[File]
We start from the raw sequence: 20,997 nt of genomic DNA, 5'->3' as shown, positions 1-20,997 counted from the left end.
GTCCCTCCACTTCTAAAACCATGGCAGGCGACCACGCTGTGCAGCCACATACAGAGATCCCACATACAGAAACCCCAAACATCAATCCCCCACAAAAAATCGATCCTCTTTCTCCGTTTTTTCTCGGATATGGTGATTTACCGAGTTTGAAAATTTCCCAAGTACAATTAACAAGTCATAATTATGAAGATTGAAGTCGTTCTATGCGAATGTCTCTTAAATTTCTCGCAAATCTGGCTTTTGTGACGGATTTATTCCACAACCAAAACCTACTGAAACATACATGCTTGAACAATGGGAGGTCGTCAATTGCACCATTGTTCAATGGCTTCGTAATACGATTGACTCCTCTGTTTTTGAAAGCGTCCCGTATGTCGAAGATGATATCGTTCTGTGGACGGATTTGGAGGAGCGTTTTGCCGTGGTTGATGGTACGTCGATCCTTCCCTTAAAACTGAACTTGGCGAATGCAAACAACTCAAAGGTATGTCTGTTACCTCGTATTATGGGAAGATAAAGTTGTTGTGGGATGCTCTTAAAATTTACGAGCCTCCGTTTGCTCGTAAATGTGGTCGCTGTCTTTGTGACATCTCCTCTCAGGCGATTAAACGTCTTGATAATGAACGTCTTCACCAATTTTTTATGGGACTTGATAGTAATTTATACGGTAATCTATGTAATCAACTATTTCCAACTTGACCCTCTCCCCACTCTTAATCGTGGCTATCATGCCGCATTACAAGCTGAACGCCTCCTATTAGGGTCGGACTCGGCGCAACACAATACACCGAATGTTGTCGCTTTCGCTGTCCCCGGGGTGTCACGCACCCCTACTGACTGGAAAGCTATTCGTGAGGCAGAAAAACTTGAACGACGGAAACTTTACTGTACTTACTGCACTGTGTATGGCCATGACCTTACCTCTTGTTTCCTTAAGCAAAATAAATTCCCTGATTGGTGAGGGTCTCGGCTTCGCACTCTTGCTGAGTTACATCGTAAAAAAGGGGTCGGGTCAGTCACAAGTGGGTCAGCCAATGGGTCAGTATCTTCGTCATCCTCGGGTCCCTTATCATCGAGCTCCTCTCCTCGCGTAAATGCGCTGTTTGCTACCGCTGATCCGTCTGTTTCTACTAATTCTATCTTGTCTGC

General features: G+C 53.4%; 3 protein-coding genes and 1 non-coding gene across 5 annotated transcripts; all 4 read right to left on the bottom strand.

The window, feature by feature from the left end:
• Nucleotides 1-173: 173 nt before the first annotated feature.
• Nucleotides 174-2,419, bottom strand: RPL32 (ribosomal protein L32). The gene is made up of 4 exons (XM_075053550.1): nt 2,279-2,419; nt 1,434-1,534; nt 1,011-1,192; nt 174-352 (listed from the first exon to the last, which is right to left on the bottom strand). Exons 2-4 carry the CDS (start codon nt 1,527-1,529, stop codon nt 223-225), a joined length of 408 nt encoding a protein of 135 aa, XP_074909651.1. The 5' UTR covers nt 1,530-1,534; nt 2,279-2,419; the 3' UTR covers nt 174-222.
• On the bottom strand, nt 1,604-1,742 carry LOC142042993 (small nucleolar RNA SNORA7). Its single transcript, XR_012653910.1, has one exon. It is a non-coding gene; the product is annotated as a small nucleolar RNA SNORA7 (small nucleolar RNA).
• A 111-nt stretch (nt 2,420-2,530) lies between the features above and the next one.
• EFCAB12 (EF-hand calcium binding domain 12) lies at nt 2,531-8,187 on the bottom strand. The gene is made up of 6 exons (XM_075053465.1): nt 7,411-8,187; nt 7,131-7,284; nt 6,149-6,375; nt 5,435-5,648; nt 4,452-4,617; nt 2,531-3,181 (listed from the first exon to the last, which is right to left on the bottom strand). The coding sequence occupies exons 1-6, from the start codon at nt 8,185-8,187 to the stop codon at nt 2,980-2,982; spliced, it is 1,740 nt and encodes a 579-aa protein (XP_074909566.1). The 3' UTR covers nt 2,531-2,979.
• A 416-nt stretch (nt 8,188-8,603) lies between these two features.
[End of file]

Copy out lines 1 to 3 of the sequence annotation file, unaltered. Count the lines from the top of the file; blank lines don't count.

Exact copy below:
We start from the raw sequence: 20,997 nt of genomic DNA, 5'->3' as shown, positions 1-20,997 counted from the left end.
GTCCCTCCACTTCTAAAACCATGGCAGGCGACCACGCTGTGCAGCCACATACAGAGATCCCACATACAGAAACCCCAAACATCAATCCCCCACAAAAAATCGATCCTCTTTCTCCGTTTTTTCTCGGATATGGTGATTTACCGAGTTTGAAAATTTCCCAAGTACAATTAACAAGTCATAATTATGAAGATTGAAGTCGTTCTATGCGAATGTCTCTTAAATTTCTCGCAAATCTGGCTTTTGTGACGGATTTATTCCACAACCAAAACCTACTGAAACATACATGCTTGAACAATGGGAGGTCGTCAATTGCACCATTGTTCAATGGCTTCGTAATACGATTGACTCCTCTGTTTTTGAAAGCGTCCCGTATGTCGAAGATGATATCGTTCTGTGGACGGATTTGGAGGAGCGTTTTGCCGTGGTTGATGGTACGTCGATCCTTCCCTTAAAACTGAACTTGGCGAATGCAAACAACTCAAAGGTATGTCTGTTACCTCGTATTATGGGAAGATAAAGTTGTTGTGGGATGCTCTTAAAATTTACGAGCCTCCGTTTGCTCGTAAATGTGGTCGCTGTCTTTGTGACATCTCCTCTCAGGCGATTAAACGTCTTGATAATGAACGTCTTCACCAATTTTTTATGGGACTTGATAGTAATTTATACGGTAATCTATGTAATCAACTATTTCCAACTTGACCCTCTCCCCACTCTTAATCGTGGCTATCATGCCGCATTACAAGCTGAACGCCTCCTATTAGGGTCGGACTCGGCGCAACACAATACACCGAATGTTGTCGCTTTCGCTGTCCCCGGGGTGTCACGCACCCCTACTGACTGGAAAGCTATTCGTGAGGCAGAAAAACTTGAACGACGGAAACTTTACTGTACTTACTGCACTGTGTATGGCCATGACCTTACCTCTTGTTTCCTTAAGCAAAATAAATTCCCTGATTGGTGAGGGTCTCGGCTTCGCACTCTTGCTGAGTTACATCGTAAAAAAGGGGTCGGGTCAGTCACAAGTGGGTCAGCCAATGGGTCAGTATCTTCGTCATCCTCGGGTCCCTTATCATCGAGCTCCTCTCCTCGCGTAAATGCGCTGTTTGCTACCGCTGATCCGTCTGTTTCTACTAATTCTATCTTGTCTGC

General features: G+C 53.4%; 3 protein-coding genes and 1 non-coding gene across 5 annotated transcripts; all 4 read right to left on the bottom strand.